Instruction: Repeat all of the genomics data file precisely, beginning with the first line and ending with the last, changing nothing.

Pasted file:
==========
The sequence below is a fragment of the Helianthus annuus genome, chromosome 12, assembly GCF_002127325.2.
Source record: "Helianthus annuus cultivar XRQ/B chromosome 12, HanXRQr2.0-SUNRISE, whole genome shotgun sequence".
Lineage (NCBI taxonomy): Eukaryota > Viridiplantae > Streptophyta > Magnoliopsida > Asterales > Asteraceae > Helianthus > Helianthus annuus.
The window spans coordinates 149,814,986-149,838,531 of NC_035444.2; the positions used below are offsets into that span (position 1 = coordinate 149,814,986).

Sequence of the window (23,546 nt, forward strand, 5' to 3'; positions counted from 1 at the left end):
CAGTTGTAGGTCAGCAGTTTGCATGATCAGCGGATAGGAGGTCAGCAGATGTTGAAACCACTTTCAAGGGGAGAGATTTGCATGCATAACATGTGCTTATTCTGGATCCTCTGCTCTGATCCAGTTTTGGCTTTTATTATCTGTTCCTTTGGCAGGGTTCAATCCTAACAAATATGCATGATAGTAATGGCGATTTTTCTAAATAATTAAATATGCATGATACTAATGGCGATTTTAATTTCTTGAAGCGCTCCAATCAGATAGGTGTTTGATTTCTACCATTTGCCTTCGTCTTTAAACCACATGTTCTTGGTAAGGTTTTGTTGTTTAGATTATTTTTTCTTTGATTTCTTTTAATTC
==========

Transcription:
The sequence below is a fragment of the Helianthus annuus genome, chromosome 12, assembly GCF_002127325.2.
Source record: "Helianthus annuus cultivar XRQ/B chromosome 12, HanXRQr2.0-SUNRISE, whole genome shotgun sequence".
Lineage (NCBI taxonomy): Eukaryota > Viridiplantae > Streptophyta > Magnoliopsida > Asterales > Asteraceae > Helianthus > Helianthus annuus.
The window spans coordinates 149,814,986-149,838,531 of NC_035444.2; the positions used below are offsets into that span (position 1 = coordinate 149,814,986).

Sequence of the window (23,546 nt, forward strand, 5' to 3'; positions counted from 1 at the left end):
CAGTTGTAGGTCAGCAGTTTGCATGATCAGCGGATAGGAGGTCAGCAGATGTTGAAACCACTTTCAAGGGGAGAGATTTGCATGCATAACATGTGCTTATTCTGGATCCTCTGCTCTGATCCAGTTTTGGCTTTTATTATCTGTTCCTTTGGCAGGGTTCAATCCTAACAAATATGCATGATAGTAATGGCGATTTTTCTAAATAATTAAATATGCATGATACTAATGGCGATTTTAATTTCTTGAAGCGCTCCAATCAGATAGGTGTTTGATTTCTACCATTTGCCTTCGTCTTTAAACCACATGTTCTTGGTAAGGTTTTGTTGTTTAGATTATTTTTTCTTTGATTTCTTTTAATTC